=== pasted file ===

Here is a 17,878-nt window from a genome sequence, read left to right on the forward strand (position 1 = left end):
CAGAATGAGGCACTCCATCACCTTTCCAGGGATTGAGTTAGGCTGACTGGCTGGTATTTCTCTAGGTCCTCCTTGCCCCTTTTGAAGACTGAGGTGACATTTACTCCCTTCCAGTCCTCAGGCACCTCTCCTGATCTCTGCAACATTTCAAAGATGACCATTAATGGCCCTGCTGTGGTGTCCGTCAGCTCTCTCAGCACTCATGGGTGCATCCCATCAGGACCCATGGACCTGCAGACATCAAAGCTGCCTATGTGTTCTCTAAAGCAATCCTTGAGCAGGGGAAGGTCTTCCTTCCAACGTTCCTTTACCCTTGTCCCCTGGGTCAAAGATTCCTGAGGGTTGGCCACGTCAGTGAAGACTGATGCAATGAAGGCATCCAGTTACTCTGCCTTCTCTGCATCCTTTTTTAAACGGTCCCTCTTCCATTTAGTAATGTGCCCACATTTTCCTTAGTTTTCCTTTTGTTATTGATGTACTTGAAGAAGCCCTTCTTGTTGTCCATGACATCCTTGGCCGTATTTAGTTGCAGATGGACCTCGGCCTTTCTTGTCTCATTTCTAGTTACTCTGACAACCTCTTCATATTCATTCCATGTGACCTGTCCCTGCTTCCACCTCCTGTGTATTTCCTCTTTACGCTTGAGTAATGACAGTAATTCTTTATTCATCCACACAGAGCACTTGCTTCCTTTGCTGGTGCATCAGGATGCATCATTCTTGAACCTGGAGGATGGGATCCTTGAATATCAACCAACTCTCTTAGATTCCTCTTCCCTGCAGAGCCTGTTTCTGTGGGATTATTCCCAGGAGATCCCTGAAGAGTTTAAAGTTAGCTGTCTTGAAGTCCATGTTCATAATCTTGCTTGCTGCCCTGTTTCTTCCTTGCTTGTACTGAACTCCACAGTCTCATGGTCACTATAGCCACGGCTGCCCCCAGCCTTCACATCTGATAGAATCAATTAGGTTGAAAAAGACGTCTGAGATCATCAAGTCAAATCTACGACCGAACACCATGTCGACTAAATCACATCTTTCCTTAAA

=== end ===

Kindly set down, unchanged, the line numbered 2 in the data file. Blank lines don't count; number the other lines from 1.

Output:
CAGAATGAGGCACTCCATCACCTTTCCAGGGATTGAGTTAGGCTGACTGGCTGGTATTTCTCTAGGTCCTCCTTGCCCCTTTTGAAGACTGAGGTGACATTTACTCCCTTCCAGTCCTCAGGCACCTCTCCTGATCTCTGCAACATTTCAAAGATGACCATTAATGGCCCTGCTGTGGTGTCCGTCAGCTCTCTCAGCACTCATGGGTGCATCCCATCAGGACCCATGGACCTGCAGACATCAAAGCTGCCTATGTGTTCTCTAAAGCAATCCTTGAGCAGGGGAAGGTCTTCCTTCCAACGTTCCTTTACCCTTGTCCCCTGGGTCAAAGATTCCTGAGGGTTGGCCACGTCAGTGAAGACTGATGCAATGAAGGCATCCAGTTACTCTGCCTTCTCTGCATCCTTTTTTAAACGGTCCCTCTTCCATTTAGTAATGTGCCCACATTTTCCTTAGTTTTCCTTTTGTTATTGATGTACTTGAAGAAGCCCTTCTTGTTGTCCATGACATCCTTGGCCGTATTTAGTTGCAGATGGACCTCGGCCTTTCTTGTCTCATTTCTAGTTACTCTGACAACCTCTTCATATTCATTCCATGTGACCTGTCCCTGCTTCCACCTCCTGTGTATTTCCTCTTTACGCTTGAGTAATGACAGTAATTCTTTATTCATCCACACAGAGCACTTGCTTCCTTTGCTGGTGCATCAGGATGCATCATTCTTGAACCTGGAGGATGGGATCCTTGAATATCAACCAACTCTCTTAGATTCCTCTTCCCTGCAGAGCCTGTTTCTGTGGGATTATTCCCAGGAGATCCCTGAAGAGTTTAAAGTTAGCTGTCTTGAAGTCCATGTTCATAATCTTGCTTGCTGCCCTGTTTCTTCCTTGCTTGTACTGAACTCCACAGTCTCATGGTCACTATAGCCACGGCTGCCCCCAGCCTTCACATCTGATAGAATCAATTAGGTTGAAAAAGACGTCTGAGATCATCAAGTCAAATCTACGACCGAACACCATGTCGACTAAATCACATCTTTCCTTAAA